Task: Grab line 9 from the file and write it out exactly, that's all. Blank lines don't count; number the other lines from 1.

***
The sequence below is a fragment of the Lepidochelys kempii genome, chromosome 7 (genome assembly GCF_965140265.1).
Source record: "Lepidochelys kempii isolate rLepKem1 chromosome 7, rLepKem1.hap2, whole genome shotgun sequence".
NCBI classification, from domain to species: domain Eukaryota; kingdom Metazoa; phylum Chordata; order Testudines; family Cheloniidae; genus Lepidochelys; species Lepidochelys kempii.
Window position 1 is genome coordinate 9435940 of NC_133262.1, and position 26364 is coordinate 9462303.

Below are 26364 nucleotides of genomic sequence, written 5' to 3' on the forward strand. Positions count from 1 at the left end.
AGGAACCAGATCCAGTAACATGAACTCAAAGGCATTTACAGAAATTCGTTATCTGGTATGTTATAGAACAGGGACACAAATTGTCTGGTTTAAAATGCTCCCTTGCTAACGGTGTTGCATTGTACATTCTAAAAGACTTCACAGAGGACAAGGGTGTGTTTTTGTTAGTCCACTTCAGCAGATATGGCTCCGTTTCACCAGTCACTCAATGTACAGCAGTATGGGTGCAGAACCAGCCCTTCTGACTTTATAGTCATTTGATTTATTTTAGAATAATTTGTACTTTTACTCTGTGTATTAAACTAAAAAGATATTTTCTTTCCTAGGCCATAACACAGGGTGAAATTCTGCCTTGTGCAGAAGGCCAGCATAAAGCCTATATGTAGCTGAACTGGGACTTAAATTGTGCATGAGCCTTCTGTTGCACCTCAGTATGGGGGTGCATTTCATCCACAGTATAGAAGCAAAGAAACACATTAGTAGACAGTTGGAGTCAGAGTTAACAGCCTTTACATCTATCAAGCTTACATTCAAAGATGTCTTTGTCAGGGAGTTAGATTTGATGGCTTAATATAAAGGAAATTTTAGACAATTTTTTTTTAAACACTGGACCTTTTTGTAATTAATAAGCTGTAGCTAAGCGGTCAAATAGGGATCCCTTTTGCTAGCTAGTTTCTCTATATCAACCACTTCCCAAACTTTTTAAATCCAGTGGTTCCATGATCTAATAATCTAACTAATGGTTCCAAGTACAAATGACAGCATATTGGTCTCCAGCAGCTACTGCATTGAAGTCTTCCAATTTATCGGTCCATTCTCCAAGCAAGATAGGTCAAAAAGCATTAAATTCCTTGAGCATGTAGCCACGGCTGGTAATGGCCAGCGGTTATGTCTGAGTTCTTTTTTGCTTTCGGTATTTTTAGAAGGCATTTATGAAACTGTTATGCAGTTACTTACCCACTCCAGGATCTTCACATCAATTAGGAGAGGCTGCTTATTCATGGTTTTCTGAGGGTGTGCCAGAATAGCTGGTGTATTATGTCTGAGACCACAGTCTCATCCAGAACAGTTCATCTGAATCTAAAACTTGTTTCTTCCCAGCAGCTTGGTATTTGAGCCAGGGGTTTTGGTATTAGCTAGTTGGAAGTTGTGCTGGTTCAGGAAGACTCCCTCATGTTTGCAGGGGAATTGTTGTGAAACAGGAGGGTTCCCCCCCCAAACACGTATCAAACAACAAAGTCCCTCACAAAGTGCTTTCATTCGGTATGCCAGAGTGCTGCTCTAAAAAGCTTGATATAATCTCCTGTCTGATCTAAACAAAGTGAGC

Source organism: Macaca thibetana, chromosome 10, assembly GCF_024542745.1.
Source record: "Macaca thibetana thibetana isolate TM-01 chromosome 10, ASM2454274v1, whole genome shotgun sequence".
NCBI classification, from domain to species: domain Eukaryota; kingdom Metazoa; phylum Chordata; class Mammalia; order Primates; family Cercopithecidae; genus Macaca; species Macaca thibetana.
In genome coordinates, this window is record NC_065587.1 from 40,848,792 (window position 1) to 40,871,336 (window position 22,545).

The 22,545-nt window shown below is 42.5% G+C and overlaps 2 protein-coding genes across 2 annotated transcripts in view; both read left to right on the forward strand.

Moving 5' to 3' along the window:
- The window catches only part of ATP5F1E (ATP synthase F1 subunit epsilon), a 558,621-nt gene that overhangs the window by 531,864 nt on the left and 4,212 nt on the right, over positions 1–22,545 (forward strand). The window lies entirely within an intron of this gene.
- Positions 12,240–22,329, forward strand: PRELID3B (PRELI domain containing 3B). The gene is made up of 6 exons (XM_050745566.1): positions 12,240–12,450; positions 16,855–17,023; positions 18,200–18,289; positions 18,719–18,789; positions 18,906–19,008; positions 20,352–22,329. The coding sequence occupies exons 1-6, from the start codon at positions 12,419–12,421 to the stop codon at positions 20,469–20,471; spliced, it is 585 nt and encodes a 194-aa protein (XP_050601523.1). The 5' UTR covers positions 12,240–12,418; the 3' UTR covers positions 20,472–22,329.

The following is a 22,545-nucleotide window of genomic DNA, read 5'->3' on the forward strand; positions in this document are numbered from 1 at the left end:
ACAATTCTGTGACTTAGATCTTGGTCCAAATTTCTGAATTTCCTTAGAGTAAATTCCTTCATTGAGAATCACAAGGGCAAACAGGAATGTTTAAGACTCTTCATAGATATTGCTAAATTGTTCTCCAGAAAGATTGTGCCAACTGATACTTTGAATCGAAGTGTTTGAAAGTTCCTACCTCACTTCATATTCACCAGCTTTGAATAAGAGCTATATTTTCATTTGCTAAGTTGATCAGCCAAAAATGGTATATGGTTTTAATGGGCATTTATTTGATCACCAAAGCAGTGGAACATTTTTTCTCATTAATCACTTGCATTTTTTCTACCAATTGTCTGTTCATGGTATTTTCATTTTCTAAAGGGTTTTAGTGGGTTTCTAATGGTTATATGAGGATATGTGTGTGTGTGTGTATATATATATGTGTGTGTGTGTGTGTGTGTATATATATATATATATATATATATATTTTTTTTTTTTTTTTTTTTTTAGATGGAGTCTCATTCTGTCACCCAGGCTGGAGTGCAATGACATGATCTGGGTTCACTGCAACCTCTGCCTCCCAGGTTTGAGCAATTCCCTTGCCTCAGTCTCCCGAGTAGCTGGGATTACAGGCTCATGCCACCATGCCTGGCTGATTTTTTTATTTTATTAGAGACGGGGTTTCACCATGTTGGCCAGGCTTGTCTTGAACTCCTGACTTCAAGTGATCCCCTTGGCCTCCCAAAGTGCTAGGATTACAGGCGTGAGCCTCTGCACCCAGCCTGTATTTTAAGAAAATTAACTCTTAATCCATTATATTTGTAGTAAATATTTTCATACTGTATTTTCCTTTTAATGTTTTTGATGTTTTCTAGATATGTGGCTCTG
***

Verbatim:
NCBI classification, from domain to species: domain Eukaryota; kingdom Metazoa; phylum Chordata; class Mammalia; order Primates; family Cercopithecidae; genus Macaca; species Macaca thibetana.